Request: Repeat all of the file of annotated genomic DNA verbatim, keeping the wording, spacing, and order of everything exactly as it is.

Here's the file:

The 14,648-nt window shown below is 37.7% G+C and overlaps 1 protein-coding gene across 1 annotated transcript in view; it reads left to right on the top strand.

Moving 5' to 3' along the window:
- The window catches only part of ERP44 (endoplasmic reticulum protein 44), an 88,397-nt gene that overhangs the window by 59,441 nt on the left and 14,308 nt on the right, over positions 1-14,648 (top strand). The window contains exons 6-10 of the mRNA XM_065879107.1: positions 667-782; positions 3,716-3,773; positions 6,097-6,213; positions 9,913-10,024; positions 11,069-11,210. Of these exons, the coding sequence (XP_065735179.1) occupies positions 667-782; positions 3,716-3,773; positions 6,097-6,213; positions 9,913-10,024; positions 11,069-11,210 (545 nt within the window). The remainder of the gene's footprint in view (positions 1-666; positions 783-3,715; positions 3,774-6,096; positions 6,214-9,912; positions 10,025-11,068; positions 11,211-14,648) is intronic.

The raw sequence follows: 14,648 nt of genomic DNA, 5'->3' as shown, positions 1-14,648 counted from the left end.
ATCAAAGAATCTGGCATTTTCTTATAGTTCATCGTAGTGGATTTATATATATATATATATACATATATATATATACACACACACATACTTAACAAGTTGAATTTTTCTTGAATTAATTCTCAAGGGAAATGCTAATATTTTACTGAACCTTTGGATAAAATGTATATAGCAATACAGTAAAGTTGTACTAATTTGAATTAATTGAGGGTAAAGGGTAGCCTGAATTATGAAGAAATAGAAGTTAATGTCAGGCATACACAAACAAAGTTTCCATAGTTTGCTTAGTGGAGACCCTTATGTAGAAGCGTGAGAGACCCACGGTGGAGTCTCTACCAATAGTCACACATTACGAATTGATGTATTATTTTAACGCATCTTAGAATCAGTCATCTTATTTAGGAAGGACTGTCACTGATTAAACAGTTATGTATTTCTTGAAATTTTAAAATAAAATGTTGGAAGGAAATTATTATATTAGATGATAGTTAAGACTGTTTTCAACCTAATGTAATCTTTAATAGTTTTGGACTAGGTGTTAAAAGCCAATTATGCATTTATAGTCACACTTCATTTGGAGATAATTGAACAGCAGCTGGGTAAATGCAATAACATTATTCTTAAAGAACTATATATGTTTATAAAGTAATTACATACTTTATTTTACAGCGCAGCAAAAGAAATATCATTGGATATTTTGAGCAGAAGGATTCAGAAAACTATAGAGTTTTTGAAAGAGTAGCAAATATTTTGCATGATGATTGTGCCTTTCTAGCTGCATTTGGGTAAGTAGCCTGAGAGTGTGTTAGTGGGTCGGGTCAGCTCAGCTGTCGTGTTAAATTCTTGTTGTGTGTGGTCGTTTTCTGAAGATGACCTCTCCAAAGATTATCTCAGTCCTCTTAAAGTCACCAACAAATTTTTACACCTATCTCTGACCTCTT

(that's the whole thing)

The 14,648-nt window shown below is 37.7% G+C and overlaps 1 protein-coding gene across 1 annotated transcript in view; it reads left to right on the top strand.

Moving 5' to 3' along the window:
- The window catches only part of ERP44 (endoplasmic reticulum protein 44), an 88,397-nt gene that overhangs the window by 59,441 nt on the left and 14,308 nt on the right, over positions 1-14,648 (top strand). The window contains exons 6-10 of the mRNA XM_065879107.1: positions 667-782; positions 3,716-3,773; positions 6,097-6,213; positions 9,913-10,024; positions 11,069-11,210. Of these exons, the coding sequence (XP_065735179.1) occupies positions 667-782; positions 3,716-3,773; positions 6,097-6,213; positions 9,913-10,024; positions 11,069-11,210 (545 nt within the window). The remainder of the gene's footprint in view (positions 1-666; positions 783-3,715; positions 3,774-6,096; positions 6,214-9,912; positions 10,025-11,068; positions 11,211-14,648) is intronic.

The raw sequence follows: 14,648 nt of genomic DNA, 5'->3' as shown, positions 1-14,648 counted from the left end.
ATCAAAGAATCTGGCATTTTCTTATAGTTCATCGTAGTGGATTTATATATATATATATATACATATATATATATACACACACACATACTTAACAAGTTGAATTTTTCTTGAATTAATTCTCAAGGGAAATGCTAATATTTTACTGAACCTTTGGATAAAATGTATATAGCAATACAGTAAAGTTGTACTAATTTGAATTAATTGAGGGTAAAGGGTAGCCTGAATTATGAAGAAATAGAAGTTAATGTCAGGCATACACAAACAAAGTTTCCATAGTTTGCTTAGTGGAGACCCTTATGTAGAAGCGTGAGAGACCCACGGTGGAGTCTCTACCAATAGTCACACATTACGAATTGATGTATTATTTTAACGCATCTTAGAATCAGTCATCTTATTTAGGAAGGACTGTCACTGATTAAACAGTTATGTATTTCTTGAAATTTTAAAATAAAATGTTGGAAGGAAATTATTATATTAGATGATAGTTAAGACTGTTTTCAACCTAATGTAATCTTTAATAGTTTTGGACTAGGTGTTAAAAGCCAATTATGCATTTATAGTCACACTTCATTTGGAGATAATTGAACAGCAGCTGGGTAAATGCAATAACATTATTCTTAAAGAACTATATATGTTTATAAAGTAATTACATACTTTATTTTACAGCGCAGCAAAAGAAATATCATTGGATATTTTGAGCAGAAGGATTCAGAAAACTATAGAGTTTTTGAAAGAGTAGCAAATATTTTGCATGATGATTGTGCCTTTCTAGCTGCATTTGGGTAAGTAGCCTGAGAGTGTGTTAGTGGGTCGGGTCAGCTCAGCTGTCGTGTTAAATTCTTGTTGTGTGTGGTCGTTTTCTGAAGATGACCTCTCCAAAGATTATCTCAGTCCTCTTAAAGTCACCAACAAATTTTTACACCTATCTCTGACCTCTT